Stroke: Is a thrombectomy an effective long-term treatment?

Evan Walker
Evan Walker TheMediTary.Com |
Technicians review a brain scan of a stroke patientShare on Pinterest
New research shows an endovascular thrombectomy helps create new connections around dead brain tissue after a stroke. BSIP/Universal Images Group via Getty Images
  • New research shows an endovascular thrombectomy helps create new connections around dead brain tissue following a large ischemic stroke.
  • The surgical procedure restores blood flow to large parts of the brain damaged by stroke.
  • The findings demonstrate the potential for improved health and quality-of-life outcomes for stroke survivors.

In the United States, one person has a stroke every 40 seconds, while every 3 minutes and 14 seconds, another person dies of one, according to the Centers for Disease Control and Prevention (CDC).

About 795,000 people have a stroke each year and 1 in 6 cardiovascular deaths is the result of a stroke. The CDC also reports that 87% of stroke cases are ischemic stroke, in which there is a blood clot blocking the flow of blood to the brain.

A new study finds that people who’ve had large ischemic strokes may experience better clinical outcomes when the blood clot, or thrombosis, that has damaged a large area of the brain is surgically removed with an endovascular thrombectomy (EVT).

In the study, the surgical procedure was accompanied by treatment with tissue plasmogen activator (tPA), which further breaks up clots.

The study is published in The Lancet.

Neurologist Dr. Jason Tarpley, director of the Stroke & Neurovascular Center; Vascular and Interventional Neurology at the Pacific Neuroscience Institute in Santa Monica, CA, described a typical thrombectomy procedure for stroke for Medical News Today. Tarpley was not involved in the study.

First, he said a surgeon inserts a small catheter tube “about the size of an iPhone charging cable into the artery of the leg.” Then, the surgeon navigates a smaller catheter into the artery of the neck, followed by a smaller one.

Once at the stroke location, in some procedures, a “stent retriever” grabs the clot and pulls it out. Alternately, suction may remove the clot, he explained.

“We put the catheter right up to the surface of the clot, ‘kiss’ the clot and turn on suction that pulls the clot into the catheter,” Dr. Tarpley said.

What’s significant about this study is that it demonstrates — along with several other studies over the last few years — the potential value of addressing large areas of post-stroke dead brain tissue, instead of limiting the procedure to smaller ones.

Its finding suggests that even if the large area of dead brain tissue will never be resuscitated, returning blood flow to its general vicinity supplies the surrounding tissue with what it needs to leverage the brain’s remarkable plasticity.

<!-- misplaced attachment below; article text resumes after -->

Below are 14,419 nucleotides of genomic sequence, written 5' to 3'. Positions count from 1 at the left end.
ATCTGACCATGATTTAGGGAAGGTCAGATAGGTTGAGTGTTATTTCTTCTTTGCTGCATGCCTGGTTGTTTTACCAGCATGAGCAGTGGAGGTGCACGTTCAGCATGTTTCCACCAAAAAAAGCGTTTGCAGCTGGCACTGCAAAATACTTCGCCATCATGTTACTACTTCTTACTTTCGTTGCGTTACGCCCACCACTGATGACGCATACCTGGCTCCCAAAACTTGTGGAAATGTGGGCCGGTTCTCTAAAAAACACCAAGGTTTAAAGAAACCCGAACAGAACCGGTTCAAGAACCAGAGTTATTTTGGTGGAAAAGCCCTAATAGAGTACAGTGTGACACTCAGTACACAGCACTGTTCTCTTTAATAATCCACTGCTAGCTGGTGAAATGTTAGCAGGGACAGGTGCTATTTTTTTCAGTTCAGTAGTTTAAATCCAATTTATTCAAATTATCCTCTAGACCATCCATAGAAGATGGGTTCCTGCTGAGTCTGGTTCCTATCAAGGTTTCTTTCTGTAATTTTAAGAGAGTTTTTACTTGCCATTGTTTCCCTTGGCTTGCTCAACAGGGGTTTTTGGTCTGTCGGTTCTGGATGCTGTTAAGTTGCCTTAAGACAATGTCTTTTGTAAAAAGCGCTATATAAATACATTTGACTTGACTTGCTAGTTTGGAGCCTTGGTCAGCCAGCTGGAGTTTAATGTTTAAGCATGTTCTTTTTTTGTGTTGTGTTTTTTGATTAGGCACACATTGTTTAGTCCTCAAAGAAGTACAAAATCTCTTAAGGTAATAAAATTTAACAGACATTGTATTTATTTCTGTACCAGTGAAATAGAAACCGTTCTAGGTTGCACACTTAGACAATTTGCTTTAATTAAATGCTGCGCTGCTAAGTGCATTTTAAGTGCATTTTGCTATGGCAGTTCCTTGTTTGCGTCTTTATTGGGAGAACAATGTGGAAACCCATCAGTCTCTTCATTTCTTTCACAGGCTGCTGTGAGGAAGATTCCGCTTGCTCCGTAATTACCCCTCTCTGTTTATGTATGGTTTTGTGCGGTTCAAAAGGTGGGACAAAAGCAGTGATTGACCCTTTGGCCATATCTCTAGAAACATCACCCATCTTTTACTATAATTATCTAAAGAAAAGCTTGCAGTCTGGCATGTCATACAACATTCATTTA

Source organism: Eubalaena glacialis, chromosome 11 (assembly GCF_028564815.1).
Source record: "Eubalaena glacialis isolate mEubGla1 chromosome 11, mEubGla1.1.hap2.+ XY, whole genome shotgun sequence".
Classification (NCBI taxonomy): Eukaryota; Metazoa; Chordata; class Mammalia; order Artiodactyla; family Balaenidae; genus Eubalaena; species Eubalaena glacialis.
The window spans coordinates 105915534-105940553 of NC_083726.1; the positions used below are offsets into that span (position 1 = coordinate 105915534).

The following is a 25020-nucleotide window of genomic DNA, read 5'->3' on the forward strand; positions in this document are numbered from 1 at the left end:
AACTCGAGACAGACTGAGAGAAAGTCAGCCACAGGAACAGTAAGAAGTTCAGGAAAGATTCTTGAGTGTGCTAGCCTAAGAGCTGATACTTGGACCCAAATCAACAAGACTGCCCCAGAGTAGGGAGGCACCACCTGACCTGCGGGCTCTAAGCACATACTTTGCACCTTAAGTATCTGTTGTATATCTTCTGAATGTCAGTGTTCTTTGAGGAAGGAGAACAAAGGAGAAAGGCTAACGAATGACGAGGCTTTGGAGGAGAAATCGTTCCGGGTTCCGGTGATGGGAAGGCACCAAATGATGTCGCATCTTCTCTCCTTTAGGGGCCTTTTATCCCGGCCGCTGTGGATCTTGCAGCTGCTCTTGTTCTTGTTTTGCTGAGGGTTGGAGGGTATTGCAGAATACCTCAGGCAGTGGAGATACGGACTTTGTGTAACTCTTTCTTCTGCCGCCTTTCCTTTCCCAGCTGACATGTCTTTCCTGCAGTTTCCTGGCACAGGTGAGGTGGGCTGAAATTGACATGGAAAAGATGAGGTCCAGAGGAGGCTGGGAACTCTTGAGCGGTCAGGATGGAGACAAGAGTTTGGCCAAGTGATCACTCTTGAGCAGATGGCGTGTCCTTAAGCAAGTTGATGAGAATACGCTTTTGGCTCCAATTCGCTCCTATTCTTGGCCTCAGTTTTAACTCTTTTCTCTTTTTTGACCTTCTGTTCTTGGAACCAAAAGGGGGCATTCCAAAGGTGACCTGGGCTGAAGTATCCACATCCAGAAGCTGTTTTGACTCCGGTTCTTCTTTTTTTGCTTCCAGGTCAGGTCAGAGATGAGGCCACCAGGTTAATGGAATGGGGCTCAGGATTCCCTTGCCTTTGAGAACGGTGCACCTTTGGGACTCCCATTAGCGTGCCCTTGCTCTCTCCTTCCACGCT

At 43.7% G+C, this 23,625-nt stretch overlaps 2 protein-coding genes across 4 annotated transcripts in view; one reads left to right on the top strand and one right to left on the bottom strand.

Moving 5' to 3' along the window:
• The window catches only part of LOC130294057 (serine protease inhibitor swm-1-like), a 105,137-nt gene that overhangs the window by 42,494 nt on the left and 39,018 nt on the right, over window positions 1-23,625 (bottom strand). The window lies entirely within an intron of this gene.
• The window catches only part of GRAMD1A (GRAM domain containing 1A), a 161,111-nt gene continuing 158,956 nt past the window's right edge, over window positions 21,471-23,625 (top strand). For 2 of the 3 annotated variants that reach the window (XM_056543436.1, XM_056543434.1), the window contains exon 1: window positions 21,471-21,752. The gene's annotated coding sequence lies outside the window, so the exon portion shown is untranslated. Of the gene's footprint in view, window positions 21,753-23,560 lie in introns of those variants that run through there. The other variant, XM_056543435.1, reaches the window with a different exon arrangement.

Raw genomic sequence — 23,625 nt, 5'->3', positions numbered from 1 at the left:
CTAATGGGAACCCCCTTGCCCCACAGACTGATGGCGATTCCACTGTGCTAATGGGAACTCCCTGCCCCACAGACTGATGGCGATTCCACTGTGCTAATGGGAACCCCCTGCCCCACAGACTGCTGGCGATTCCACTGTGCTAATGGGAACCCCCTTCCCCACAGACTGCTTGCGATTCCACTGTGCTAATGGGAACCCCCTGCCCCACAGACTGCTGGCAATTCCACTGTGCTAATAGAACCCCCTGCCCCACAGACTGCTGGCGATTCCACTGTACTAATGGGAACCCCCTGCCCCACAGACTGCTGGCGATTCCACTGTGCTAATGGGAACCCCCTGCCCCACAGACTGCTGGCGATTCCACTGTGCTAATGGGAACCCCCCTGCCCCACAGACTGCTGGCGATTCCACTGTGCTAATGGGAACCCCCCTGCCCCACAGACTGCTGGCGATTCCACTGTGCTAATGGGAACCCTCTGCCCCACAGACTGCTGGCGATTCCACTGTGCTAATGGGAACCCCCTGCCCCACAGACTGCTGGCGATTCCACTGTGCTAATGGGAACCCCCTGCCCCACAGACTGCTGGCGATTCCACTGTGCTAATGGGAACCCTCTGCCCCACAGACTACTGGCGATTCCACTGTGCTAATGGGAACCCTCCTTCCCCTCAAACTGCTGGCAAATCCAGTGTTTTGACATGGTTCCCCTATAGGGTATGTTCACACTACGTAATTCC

With blood and oxygen flow restored, the brain can begin re-wiring itself around the dead tissue.

Dr. Tarpley was involved in a similar recent study, and noted while some patients may have good clinical outcomes during recovery, such outcomes are not guaranteed, with or without EVT. “Without the procedure, it’s dismal,” he said.

Cardiologist Dr. Jayne Morgan, executive director of Health and Community Education at the Piedmont Healthcare Corporation in Atlanta, GA, also not involved in the new study, told MNT the improved functional and quality-of-life outcomes resulting from thrombectomy among post-stroke survivors cannot be overstated.

“Not only are these indicators of higher functional independence and independent ambulation, but also lower mortality,” Dr. Morgan said.

“Moreover, the greater social benefits cannot be overstated, as the ability to remain connected in meaningful ways with the community for engagement and vitality will decrease depression, anxiety, and also death outcomes over time. This is especially important as poorer outcomes were noted in this study in those over the age of 70, and at great risk of social isolation that worsens with poor physical functioning.”

— Dr. Jayne Morgan, cardiologist

Managing one’s blood pressure is vitally important for stroke prevention, as is being physically active, Dr. Morgan said.

“Sedentary lifestyles increase the risk of many risk factors that increase the risk of stroke, such as obesity, cholesterol, hypertension, and diabetes,” she noted.

A Healthy diet and weight management help protect against stroke. Stress management is also key.

“Chronic stress is a risk factor for stroke,” Dr. Morgan said. “Don’t be hesitant to reach out to a therapist, or to engage in activities that increase pleasant socialization.”

To reduce stroke risk, experts also recommend:

  • quitting or avoiding smoking
  • limiting alcohol intake
  • getting sufficient sleep
  • taking any prescribed medications as directed

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